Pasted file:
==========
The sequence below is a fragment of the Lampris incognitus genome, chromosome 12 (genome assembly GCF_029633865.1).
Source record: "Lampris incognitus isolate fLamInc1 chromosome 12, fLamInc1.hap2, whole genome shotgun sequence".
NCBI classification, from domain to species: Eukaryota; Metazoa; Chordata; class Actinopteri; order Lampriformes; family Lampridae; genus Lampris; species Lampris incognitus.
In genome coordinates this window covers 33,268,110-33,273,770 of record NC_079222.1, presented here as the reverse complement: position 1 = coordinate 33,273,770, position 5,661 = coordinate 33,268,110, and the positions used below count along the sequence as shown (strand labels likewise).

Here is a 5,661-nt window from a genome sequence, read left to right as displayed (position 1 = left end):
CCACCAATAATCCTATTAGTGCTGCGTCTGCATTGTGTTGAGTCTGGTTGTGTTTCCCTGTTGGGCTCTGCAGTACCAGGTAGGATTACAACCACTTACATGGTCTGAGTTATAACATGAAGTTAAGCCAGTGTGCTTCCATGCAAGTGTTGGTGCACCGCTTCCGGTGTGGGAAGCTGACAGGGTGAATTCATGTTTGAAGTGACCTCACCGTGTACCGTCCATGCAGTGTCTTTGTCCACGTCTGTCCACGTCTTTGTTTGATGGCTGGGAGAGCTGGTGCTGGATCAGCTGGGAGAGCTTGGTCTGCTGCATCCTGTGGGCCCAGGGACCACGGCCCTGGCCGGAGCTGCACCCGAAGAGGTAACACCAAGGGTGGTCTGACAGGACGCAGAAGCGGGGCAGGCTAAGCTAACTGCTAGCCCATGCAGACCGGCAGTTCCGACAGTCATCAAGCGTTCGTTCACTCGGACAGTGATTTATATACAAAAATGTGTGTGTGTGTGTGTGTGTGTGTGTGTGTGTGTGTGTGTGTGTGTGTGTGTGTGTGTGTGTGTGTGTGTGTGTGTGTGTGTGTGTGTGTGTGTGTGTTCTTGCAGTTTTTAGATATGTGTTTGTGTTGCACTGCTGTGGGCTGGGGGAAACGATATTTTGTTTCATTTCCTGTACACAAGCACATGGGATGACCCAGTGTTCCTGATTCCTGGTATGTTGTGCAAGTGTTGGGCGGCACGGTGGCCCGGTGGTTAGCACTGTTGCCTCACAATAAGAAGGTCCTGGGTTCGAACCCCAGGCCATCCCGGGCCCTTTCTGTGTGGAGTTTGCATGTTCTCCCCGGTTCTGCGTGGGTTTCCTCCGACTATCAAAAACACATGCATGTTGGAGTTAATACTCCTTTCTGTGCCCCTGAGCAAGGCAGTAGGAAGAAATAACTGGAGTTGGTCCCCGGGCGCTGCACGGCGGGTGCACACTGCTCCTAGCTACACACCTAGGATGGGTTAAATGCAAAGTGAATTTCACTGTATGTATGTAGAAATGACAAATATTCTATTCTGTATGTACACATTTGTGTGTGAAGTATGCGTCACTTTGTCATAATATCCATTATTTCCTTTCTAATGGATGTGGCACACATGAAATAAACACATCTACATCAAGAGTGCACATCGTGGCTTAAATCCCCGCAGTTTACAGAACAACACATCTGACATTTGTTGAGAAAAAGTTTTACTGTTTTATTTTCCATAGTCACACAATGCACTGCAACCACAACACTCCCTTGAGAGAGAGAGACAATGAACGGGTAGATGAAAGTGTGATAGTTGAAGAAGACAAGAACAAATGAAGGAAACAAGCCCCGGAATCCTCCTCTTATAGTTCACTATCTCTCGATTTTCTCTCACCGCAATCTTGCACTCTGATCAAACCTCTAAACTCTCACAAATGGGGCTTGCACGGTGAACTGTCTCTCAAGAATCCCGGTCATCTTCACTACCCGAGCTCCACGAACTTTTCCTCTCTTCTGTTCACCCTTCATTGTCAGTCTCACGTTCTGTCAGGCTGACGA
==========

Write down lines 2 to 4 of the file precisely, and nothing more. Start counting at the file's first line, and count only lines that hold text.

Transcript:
Source record: "Lampris incognitus isolate fLamInc1 chromosome 12, fLamInc1.hap2, whole genome shotgun sequence".
NCBI classification, from domain to species: Eukaryota; Metazoa; Chordata; class Actinopteri; order Lampriformes; family Lampridae; genus Lampris; species Lampris incognitus.
In genome coordinates this window covers 33,268,110-33,273,770 of record NC_079222.1, presented here as the reverse complement: position 1 = coordinate 33,273,770, position 5,661 = coordinate 33,268,110, and the positions used below count along the sequence as shown (strand labels likewise).